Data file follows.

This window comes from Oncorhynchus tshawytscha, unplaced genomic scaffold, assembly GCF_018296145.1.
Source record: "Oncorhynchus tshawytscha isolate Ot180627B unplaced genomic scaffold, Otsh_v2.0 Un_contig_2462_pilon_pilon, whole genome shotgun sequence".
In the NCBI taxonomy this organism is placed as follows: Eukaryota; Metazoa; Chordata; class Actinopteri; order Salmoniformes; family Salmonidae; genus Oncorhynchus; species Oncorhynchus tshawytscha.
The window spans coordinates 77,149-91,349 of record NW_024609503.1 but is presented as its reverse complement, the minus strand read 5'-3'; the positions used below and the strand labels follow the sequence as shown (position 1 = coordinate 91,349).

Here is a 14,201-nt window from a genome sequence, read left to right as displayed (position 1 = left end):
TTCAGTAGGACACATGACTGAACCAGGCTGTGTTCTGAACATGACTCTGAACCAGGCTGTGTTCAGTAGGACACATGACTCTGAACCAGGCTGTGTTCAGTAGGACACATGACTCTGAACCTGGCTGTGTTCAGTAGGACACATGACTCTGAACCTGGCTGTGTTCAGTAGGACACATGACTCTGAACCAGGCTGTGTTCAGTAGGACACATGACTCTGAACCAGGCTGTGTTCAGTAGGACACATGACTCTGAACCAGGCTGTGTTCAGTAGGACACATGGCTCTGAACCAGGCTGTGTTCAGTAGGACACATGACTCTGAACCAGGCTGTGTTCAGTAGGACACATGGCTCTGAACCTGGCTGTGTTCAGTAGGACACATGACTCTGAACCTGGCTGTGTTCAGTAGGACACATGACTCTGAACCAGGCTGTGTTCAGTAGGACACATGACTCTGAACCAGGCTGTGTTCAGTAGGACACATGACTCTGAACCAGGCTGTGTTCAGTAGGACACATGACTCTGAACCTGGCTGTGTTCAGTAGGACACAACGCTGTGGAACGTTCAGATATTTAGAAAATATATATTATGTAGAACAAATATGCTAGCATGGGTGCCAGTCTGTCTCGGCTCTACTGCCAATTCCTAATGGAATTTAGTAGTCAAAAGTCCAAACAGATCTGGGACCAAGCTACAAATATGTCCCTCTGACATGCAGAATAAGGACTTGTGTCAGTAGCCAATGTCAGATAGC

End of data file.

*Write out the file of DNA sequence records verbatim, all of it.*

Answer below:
This window comes from Oncorhynchus tshawytscha, unplaced genomic scaffold, assembly GCF_018296145.1.
Source record: "Oncorhynchus tshawytscha isolate Ot180627B unplaced genomic scaffold, Otsh_v2.0 Un_contig_2462_pilon_pilon, whole genome shotgun sequence".
In the NCBI taxonomy this organism is placed as follows: Eukaryota; Metazoa; Chordata; class Actinopteri; order Salmoniformes; family Salmonidae; genus Oncorhynchus; species Oncorhynchus tshawytscha.
The window spans coordinates 77,149-91,349 of record NW_024609503.1 but is presented as its reverse complement, the minus strand read 5'-3'; the positions used below and the strand labels follow the sequence as shown (position 1 = coordinate 91,349).

Here is a 14,201-nt window from a genome sequence, read left to right as displayed (position 1 = left end):
TTCAGTAGGACACATGACTGAACCAGGCTGTGTTCTGAACATGACTCTGAACCAGGCTGTGTTCAGTAGGACACATGACTCTGAACCAGGCTGTGTTCAGTAGGACACATGACTCTGAACCTGGCTGTGTTCAGTAGGACACATGACTCTGAACCTGGCTGTGTTCAGTAGGACACATGACTCTGAACCAGGCTGTGTTCAGTAGGACACATGACTCTGAACCAGGCTGTGTTCAGTAGGACACATGACTCTGAACCAGGCTGTGTTCAGTAGGACACATGGCTCTGAACCAGGCTGTGTTCAGTAGGACACATGACTCTGAACCAGGCTGTGTTCAGTAGGACACATGGCTCTGAACCTGGCTGTGTTCAGTAGGACACATGACTCTGAACCTGGCTGTGTTCAGTAGGACACATGACTCTGAACCAGGCTGTGTTCAGTAGGACACATGACTCTGAACCAGGCTGTGTTCAGTAGGACACATGACTCTGAACCAGGCTGTGTTCAGTAGGACACATGACTCTGAACCTGGCTGTGTTCAGTAGGACACAACGCTGTGGAACGTTCAGATATTTAGAAAATATATATTATGTAGAACAAATATGCTAGCATGGGTGCCAGTCTGTCTCGGCTCTACTGCCAATTCCTAATGGAATTTAGTAGTCAAAAGTCCAAACAGATCTGGGACCAAGCTACAAATATGTCCCTCTGACATGCAGAATAAGGACTTGTGTCAGTAGCCAATGTCAGATAGC